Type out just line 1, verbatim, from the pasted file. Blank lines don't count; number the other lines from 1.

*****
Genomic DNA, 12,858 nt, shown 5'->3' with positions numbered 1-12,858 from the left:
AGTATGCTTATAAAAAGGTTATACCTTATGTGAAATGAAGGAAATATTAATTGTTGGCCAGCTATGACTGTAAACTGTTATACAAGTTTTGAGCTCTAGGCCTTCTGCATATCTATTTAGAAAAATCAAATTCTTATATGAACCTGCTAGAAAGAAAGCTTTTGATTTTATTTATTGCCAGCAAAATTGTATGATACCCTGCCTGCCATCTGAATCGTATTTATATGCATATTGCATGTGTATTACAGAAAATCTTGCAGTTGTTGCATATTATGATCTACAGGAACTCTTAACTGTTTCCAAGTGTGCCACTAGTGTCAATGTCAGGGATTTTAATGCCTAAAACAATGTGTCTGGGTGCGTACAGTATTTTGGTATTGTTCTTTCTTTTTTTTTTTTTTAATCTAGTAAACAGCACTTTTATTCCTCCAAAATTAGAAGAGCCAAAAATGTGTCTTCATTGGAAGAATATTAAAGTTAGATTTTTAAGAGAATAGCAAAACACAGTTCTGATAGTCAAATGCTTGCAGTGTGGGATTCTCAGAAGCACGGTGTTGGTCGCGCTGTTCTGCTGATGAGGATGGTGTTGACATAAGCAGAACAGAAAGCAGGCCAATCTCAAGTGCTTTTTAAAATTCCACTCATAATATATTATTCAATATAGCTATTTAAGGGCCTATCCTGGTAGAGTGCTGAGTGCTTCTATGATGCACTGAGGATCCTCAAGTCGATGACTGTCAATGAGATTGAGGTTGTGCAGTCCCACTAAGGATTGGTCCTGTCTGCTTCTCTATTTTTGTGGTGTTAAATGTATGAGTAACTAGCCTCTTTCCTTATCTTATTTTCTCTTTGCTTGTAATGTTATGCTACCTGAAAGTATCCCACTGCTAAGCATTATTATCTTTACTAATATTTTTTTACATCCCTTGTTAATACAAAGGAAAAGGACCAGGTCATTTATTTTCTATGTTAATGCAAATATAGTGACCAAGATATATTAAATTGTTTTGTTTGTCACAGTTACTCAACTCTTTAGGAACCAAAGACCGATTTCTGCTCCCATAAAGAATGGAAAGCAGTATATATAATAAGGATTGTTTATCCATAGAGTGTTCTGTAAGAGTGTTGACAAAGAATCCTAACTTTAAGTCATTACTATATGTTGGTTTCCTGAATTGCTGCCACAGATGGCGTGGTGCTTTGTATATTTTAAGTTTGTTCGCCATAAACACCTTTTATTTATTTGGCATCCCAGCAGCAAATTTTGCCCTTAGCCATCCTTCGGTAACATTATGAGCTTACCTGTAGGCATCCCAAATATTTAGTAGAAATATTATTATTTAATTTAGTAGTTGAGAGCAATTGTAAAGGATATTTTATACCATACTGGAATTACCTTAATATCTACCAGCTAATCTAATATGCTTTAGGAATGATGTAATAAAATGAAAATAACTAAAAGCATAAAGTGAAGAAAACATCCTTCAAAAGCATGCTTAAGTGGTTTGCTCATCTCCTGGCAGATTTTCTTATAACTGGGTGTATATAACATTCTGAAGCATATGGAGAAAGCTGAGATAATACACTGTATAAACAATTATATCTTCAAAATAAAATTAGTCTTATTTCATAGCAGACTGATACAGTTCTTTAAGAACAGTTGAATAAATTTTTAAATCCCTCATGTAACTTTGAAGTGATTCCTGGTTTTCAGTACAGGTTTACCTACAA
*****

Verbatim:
Genomic DNA, 12,858 nt, shown 5'->3' with positions numbered 1-12,858 from the left: